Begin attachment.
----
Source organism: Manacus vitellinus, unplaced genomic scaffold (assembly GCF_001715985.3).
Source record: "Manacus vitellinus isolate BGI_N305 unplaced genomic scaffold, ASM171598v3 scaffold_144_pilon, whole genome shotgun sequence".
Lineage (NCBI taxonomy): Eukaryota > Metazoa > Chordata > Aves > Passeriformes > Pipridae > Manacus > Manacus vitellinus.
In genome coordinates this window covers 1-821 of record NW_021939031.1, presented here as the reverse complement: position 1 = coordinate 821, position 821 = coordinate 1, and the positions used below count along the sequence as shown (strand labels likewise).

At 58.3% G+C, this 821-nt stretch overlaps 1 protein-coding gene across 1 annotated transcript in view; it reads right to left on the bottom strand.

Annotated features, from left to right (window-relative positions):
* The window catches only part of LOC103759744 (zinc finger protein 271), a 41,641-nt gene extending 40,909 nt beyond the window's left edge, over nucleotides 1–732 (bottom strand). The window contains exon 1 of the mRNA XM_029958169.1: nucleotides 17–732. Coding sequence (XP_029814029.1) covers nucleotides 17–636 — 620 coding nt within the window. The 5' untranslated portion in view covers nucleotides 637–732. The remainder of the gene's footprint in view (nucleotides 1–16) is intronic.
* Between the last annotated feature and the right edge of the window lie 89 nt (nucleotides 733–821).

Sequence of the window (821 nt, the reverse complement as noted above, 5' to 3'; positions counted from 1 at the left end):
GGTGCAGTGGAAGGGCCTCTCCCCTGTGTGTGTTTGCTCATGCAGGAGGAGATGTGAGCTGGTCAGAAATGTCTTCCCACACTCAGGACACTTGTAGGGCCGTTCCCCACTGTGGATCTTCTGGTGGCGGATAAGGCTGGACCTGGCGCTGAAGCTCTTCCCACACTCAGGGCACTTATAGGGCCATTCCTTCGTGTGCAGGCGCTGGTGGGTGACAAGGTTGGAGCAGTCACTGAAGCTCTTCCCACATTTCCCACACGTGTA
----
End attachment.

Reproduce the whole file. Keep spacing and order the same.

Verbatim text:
Source organism: Manacus vitellinus, unplaced genomic scaffold (assembly GCF_001715985.3).
Source record: "Manacus vitellinus isolate BGI_N305 unplaced genomic scaffold, ASM171598v3 scaffold_144_pilon, whole genome shotgun sequence".
Lineage (NCBI taxonomy): Eukaryota > Metazoa > Chordata > Aves > Passeriformes > Pipridae > Manacus > Manacus vitellinus.
In genome coordinates this window covers 1-821 of record NW_021939031.1, presented here as the reverse complement: position 1 = coordinate 821, position 821 = coordinate 1, and the positions used below count along the sequence as shown (strand labels likewise).

At 58.3% G+C, this 821-nt stretch overlaps 1 protein-coding gene across 1 annotated transcript in view; it reads right to left on the bottom strand.

Annotated features, from left to right (window-relative positions):
* The window catches only part of LOC103759744 (zinc finger protein 271), a 41,641-nt gene extending 40,909 nt beyond the window's left edge, over nucleotides 1–732 (bottom strand). The window contains exon 1 of the mRNA XM_029958169.1: nucleotides 17–732. Coding sequence (XP_029814029.1) covers nucleotides 17–636 — 620 coding nt within the window. The 5' untranslated portion in view covers nucleotides 637–732. The remainder of the gene's footprint in view (nucleotides 1–16) is intronic.
* Between the last annotated feature and the right edge of the window lie 89 nt (nucleotides 733–821).

Sequence of the window (821 nt, the reverse complement as noted above, 5' to 3'; positions counted from 1 at the left end):
GGTGCAGTGGAAGGGCCTCTCCCCTGTGTGTGTTTGCTCATGCAGGAGGAGATGTGAGCTGGTCAGAAATGTCTTCCCACACTCAGGACACTTGTAGGGCCGTTCCCCACTGTGGATCTTCTGGTGGCGGATAAGGCTGGACCTGGCGCTGAAGCTCTTCCCACACTCAGGGCACTTATAGGGCCATTCCTTCGTGTGCAGGCGCTGGTGGGTGACAAGGTTGGAGCAGTCACTGAAGCTCTTCCCACATTTCCCACACGTGTA